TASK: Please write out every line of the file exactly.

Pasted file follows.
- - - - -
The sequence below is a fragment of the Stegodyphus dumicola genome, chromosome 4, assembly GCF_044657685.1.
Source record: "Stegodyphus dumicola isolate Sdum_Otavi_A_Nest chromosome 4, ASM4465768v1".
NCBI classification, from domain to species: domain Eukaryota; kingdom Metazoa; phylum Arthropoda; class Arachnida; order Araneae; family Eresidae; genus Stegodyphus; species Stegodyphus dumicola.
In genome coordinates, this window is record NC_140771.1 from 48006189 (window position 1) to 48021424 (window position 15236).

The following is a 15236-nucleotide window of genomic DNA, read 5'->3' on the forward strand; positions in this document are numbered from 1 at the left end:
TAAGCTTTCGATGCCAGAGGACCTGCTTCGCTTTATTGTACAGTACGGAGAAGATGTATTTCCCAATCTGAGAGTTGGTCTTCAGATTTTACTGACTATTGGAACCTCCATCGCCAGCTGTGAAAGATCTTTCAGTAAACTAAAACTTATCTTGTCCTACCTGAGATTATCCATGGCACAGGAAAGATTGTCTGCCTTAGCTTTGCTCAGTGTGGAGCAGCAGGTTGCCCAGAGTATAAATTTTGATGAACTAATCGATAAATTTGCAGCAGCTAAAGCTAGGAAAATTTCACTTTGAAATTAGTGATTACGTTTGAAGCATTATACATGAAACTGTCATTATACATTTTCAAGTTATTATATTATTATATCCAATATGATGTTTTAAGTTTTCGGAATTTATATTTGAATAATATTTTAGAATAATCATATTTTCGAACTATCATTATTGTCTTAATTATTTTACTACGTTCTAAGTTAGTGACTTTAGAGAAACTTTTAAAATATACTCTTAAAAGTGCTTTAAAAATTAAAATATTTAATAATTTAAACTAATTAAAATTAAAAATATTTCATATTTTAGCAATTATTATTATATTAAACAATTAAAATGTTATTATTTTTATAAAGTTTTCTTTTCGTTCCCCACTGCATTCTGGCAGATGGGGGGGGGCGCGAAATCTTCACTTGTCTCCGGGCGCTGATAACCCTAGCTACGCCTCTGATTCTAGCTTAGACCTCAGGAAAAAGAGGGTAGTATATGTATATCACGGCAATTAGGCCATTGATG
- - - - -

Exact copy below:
The sequence below is a fragment of the Stegodyphus dumicola genome, chromosome 4, assembly GCF_044657685.1.
Source record: "Stegodyphus dumicola isolate Sdum_Otavi_A_Nest chromosome 4, ASM4465768v1".
NCBI classification, from domain to species: domain Eukaryota; kingdom Metazoa; phylum Arthropoda; class Arachnida; order Araneae; family Eresidae; genus Stegodyphus; species Stegodyphus dumicola.
In genome coordinates, this window is record NC_140771.1 from 48006189 (window position 1) to 48021424 (window position 15236).

The following is a 15236-nucleotide window of genomic DNA, read 5'->3' on the forward strand; positions in this document are numbered from 1 at the left end:
TAAGCTTTCGATGCCAGAGGACCTGCTTCGCTTTATTGTACAGTACGGAGAAGATGTATTTCCCAATCTGAGAGTTGGTCTTCAGATTTTACTGACTATTGGAACCTCCATCGCCAGCTGTGAAAGATCTTTCAGTAAACTAAAACTTATCTTGTCCTACCTGAGATTATCCATGGCACAGGAAAGATTGTCTGCCTTAGCTTTGCTCAGTGTGGAGCAGCAGGTTGCCCAGAGTATAAATTTTGATGAACTAATCGATAAATTTGCAGCAGCTAAAGCTAGGAAAATTTCACTTTGAAATTAGTGATTACGTTTGAAGCATTATACATGAAACTGTCATTATACATTTTCAAGTTATTATATTATTATATCCAATATGATGTTTTAAGTTTTCGGAATTTATATTTGAATAATATTTTAGAATAATCATATTTTCGAACTATCATTATTGTCTTAATTATTTTACTACGTTCTAAGTTAGTGACTTTAGAGAAACTTTTAAAATATACTCTTAAAAGTGCTTTAAAAATTAAAATATTTAATAATTTAAACTAATTAAAATTAAAAATATTTCATATTTTAGCAATTATTATTATATTAAACAATTAAAATGTTATTATTTTTATAAAGTTTTCTTTTCGTTCCCCACTGCATTCTGGCAGATGGGGGGGGGCGCGAAATCTTCACTTGTCTCCGGGCGCTGATAACCCTAGCTACGCCTCTGATTCTAGCTTAGACCTCAGGAAAAAGAGGGTAGTATATGTATATCACGGCAATTAGGCCATTGATG